Macron and the EU enlargement make-believe

DISCLAIMER: All opinions in this column reflect the views of the author(s), not of EURACTIV.COM Ltd.

Philippe Etienne (L) diplomatic adviser to French President, French President Emmanuel Macron (2-L) German Chancellor Angela Merkel (2-R) and German foreign policy adviser Jan Hecker (R) during the Western Balkan Conference at the Chancellery in Berlin, Germany, 29 April 2019. [Pool/EPA/EFE]

French politicians’ fear of losing votes in the elections jeopardizes the dream of uniting Europe, writes Srdjan Cviijic.

Srdjan Cvijic works for the Open Society European Policy Institute.

“The candidate countries pretend they want to reform and we pretend we want them to join the EU”. I’ve been listening to this sentence ever since the European Summit in Thessaloniki in 2003 when the EU invited the Western Balkans countries to join. Hoping to be funny, pundits repeat it at conferences on EU enlargement ad nauseam. It’s as funny as the metaphor “the glass is half full or half empty” is original.

The opposite is true.

To reassure their voters some EU governments are pretending that they don’t want the Western Balkans in. As for the Western Balkans leaders, they are no longer even pretending to reform. They don’t need to. With the EU membership carrot rotten there seems to be a total disconnect between a country’s performance and progress on the EU accession path.

Just look at the enlargement’s frontrunners Montenegro and Serbia and the dismal state of democracy in both countries. According to the Freedom House Serbia is no longer ranked as a “free country”. Montenegro has not experienced the change of governing party since the introduction of democracy almost 30 years ago.

The European Commission is expected to publish its yearly reports on the progress of candidate and potential candidates towards EU membership after the European Parliament elections on 29 May. It is highly likely that it will recommend the opening of the EU accession negotiations with two additional countries: Albania and North Macedonia.

EU member states need to agree with this.

In France they fear even mentioning the word enlargement. They worry about its unpopularity with the voters at home and that it might hurt them politically.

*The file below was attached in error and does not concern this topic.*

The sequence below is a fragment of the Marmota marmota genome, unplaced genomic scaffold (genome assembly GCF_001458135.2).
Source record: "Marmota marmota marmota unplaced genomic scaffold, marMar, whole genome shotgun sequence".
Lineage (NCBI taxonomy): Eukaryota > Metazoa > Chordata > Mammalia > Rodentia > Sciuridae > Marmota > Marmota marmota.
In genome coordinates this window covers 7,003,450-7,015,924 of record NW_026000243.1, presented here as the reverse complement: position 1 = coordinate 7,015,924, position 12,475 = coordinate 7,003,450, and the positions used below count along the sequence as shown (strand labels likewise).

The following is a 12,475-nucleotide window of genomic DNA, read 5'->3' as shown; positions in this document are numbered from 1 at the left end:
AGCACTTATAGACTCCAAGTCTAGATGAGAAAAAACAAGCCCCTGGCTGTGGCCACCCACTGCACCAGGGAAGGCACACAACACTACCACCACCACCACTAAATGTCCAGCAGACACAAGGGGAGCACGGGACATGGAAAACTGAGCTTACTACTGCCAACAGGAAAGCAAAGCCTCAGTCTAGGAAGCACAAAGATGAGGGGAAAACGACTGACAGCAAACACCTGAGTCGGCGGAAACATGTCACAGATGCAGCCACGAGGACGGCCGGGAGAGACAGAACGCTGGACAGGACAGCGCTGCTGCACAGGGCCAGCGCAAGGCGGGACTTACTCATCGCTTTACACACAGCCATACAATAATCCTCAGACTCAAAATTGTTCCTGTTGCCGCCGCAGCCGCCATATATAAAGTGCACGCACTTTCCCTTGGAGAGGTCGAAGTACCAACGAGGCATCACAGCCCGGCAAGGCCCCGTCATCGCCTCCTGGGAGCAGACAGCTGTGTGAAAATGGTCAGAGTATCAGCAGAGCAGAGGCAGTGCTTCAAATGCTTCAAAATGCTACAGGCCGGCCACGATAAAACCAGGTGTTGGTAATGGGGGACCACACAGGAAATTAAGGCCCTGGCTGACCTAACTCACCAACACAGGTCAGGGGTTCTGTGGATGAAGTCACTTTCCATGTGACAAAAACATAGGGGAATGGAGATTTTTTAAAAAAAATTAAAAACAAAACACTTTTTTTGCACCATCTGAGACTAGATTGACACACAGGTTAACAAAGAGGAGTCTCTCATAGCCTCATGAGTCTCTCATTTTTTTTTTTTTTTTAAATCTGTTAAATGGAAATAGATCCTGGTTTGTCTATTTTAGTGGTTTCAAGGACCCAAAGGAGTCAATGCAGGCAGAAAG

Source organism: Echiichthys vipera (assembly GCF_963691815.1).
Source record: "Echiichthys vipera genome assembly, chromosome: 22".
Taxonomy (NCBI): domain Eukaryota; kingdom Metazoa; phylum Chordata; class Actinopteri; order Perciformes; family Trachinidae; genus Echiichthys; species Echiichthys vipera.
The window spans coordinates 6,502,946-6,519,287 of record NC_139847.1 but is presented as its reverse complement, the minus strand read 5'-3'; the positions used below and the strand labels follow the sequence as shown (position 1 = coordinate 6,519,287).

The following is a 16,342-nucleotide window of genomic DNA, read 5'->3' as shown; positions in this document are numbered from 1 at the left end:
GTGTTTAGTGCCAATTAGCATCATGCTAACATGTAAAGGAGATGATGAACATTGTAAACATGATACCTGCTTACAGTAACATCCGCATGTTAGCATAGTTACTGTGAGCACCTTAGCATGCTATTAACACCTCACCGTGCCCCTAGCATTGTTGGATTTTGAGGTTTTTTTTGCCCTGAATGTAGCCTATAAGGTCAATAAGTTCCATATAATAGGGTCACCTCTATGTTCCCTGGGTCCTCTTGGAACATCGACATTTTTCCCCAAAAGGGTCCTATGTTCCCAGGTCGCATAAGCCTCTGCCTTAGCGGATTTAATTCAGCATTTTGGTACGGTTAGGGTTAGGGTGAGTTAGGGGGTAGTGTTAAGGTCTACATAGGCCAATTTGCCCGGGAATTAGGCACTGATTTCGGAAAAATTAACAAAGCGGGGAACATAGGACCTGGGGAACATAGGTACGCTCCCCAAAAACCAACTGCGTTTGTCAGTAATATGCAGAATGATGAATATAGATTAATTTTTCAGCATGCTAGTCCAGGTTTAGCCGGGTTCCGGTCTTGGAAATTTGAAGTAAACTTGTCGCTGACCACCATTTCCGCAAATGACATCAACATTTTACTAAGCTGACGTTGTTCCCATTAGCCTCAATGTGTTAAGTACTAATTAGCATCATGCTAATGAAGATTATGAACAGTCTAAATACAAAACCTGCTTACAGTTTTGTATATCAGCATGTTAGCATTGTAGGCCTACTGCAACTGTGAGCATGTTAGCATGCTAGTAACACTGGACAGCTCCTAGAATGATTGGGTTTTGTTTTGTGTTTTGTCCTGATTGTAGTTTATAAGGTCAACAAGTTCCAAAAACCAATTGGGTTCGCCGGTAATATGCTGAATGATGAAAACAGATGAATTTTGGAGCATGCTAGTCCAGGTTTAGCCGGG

This is why the yearly reports of the European Commission will be published after the European Parliament elections and not when everyone expected them in April (a year after the publication of the 2018 reports). This is why the Western Balkans leaders were invited to join their European peers in Sofia a year ago and not three weeks ago at the European Summit in Sibiu.

How many times have you heard the phrase referring to the former-communist countries that joined the EU in 2004 or later: “we let them in too early”?

Presumably, if they waited in line longer they would have had a stronger democracy and the rule of law. This is nonsense. Hungarian Prime Minister Viktor Orbán has built its authoritarian state from within the EU and the presidents of Serbia Vučić or Montenegro Djukanović did it waiting to join outside.

There is nothing irreversible about democracy.  Not only have the last 70 years of the united European project taught us this, but the entire history of humanity. Whether you are an EU member state or a candidate country matters little.

Hoping to ‘repair’ the countries for good before they join the EU is like painting the sealing of your apartment to cover the water leak from your upstairs neighbor instead of repairing his sink.

The upstairs neighbor is Orbán’s Hungary and other illiberal countries in the EU.  Balkan nations aspiring to join the EU are watching Orbán and friends establish one-party states inside EU’s borders with interest. Should the EU let Hungary slide further into authoritarianism, Brussels can be sure the Balkans will follow.

President Macron is right in saying that Europe should reform itself. An important part of the solution is stopping the illiberal contagion of the EU and the Western Balkans. To fix the leaking sink the EU must strengthen its checks on rule of law after membership. As for them, the candidate countries need to fulfill clear conditions for membership before joining.

Where the French President is wrong is in saying that reforming the EU should come before the EU membership of the Western Balkans. If we’d taken this approach with previous enlargements we would have had a new cold war and Putin knocking at our front door. Keeping the Western Balkans in the eternal waiting room has brought Russia through our back door. Now Putin is playing in our inner court yard and threatening EU’s vital interests.

Deepening and widening of the Union have always developed in parallel. Without the Western Balkans in the EU the dream of a unified Europe would not be complete. The fear of losing votes at home jeopardizes this dream.

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